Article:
When treating shoulders with a Bankart lesion that includes an osseous fragment, many orthopaedic surgeons excise the fragment while repairing the capsulolabral complex, and then deploy one of various bone-augmentation procedures to address glenoid bone loss. But in the November 18, 2015 issue of JBJS, Kitayama et al. report on positive medium- to long-term results with a procedure that incorporates the osseous fragment into the Bankart repair and thus avoids invasive bone-grafting procedures.
Thirty-eight patients with a chronic osseous Bankart lesion and >15% bone loss of the inferior glenoid who underwent the procedure described by Kitayama et al. were available for follow-up after a mean of 6.2 years. One patient had a redislocation resulting from a traffic accident five months after surgery. But among the remaining patients, the mean Rowe score improved from 30.7 points preoperatively to 95.4 points postoperatively, and the mean WOSI index improved from 26.5% preoperatively to 81.5% postoperatively. Mean glenoid bone loss, measured two different ways using 3-D CT images, improved from 20.4% preoperatively to ‒1.1% postoperatively.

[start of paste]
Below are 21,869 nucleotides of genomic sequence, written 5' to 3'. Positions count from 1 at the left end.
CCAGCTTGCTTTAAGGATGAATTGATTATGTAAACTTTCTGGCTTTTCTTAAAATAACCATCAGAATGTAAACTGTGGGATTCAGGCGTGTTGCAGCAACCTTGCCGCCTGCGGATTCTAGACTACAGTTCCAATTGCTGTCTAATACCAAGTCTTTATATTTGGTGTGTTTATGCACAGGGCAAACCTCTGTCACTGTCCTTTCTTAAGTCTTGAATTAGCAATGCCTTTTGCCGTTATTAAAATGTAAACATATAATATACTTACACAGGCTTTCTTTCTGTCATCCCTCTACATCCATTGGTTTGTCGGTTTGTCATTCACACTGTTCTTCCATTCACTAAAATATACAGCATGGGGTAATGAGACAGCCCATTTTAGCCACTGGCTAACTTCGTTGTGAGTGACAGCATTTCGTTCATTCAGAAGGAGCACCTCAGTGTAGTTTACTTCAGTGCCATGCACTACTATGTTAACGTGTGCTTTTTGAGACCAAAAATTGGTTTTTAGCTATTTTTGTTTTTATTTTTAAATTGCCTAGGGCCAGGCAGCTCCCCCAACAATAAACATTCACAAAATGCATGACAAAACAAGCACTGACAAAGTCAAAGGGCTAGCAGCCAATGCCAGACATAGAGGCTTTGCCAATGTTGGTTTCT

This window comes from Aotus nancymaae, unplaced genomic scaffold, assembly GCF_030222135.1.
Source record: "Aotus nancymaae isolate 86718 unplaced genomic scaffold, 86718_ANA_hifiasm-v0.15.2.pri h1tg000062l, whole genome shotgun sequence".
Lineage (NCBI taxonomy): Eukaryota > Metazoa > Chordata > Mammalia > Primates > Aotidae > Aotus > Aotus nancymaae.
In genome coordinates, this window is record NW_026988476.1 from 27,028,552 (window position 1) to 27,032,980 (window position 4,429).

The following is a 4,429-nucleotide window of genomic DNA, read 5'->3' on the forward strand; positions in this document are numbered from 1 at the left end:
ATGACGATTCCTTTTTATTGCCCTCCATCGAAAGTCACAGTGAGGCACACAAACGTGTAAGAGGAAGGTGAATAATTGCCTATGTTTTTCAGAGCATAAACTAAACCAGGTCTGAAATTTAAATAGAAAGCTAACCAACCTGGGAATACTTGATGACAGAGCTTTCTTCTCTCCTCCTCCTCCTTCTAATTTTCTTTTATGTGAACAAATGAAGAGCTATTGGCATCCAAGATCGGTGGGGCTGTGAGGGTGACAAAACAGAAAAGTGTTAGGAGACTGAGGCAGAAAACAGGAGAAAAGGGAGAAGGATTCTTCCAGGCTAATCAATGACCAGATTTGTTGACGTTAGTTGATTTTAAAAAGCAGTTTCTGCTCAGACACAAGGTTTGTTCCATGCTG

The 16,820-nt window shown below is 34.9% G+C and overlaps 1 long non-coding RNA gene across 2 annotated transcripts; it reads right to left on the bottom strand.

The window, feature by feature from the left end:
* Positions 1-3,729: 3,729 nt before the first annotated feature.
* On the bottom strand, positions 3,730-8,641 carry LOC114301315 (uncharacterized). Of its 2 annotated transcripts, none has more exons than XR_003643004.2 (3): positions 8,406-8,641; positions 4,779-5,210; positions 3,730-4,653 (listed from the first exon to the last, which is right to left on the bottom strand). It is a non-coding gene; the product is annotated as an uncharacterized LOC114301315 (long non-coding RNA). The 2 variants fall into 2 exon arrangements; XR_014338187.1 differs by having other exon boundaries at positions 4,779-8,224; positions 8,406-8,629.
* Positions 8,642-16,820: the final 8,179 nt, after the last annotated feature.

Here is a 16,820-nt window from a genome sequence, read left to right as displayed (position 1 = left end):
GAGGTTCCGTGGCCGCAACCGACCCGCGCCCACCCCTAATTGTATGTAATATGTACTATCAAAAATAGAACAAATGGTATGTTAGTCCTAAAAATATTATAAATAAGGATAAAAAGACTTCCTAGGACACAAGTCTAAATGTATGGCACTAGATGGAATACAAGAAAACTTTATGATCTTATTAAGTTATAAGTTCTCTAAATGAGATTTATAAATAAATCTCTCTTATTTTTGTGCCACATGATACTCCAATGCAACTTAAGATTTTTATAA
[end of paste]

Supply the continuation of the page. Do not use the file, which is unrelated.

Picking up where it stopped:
While the authors concede that “the exact time required for osseous union is not known,” they speculate that “if the repair survives without failure at least one year after surgery, a histological osseous union can be expected in the long postoperative period regardless of the amount of glenoid bone loss.” They attribute the normalization of the glenoid anatomy and low recurrence rate found in this study to “excellent fragment reduction and retensioning of the entire inferior glenohumeral ligament.”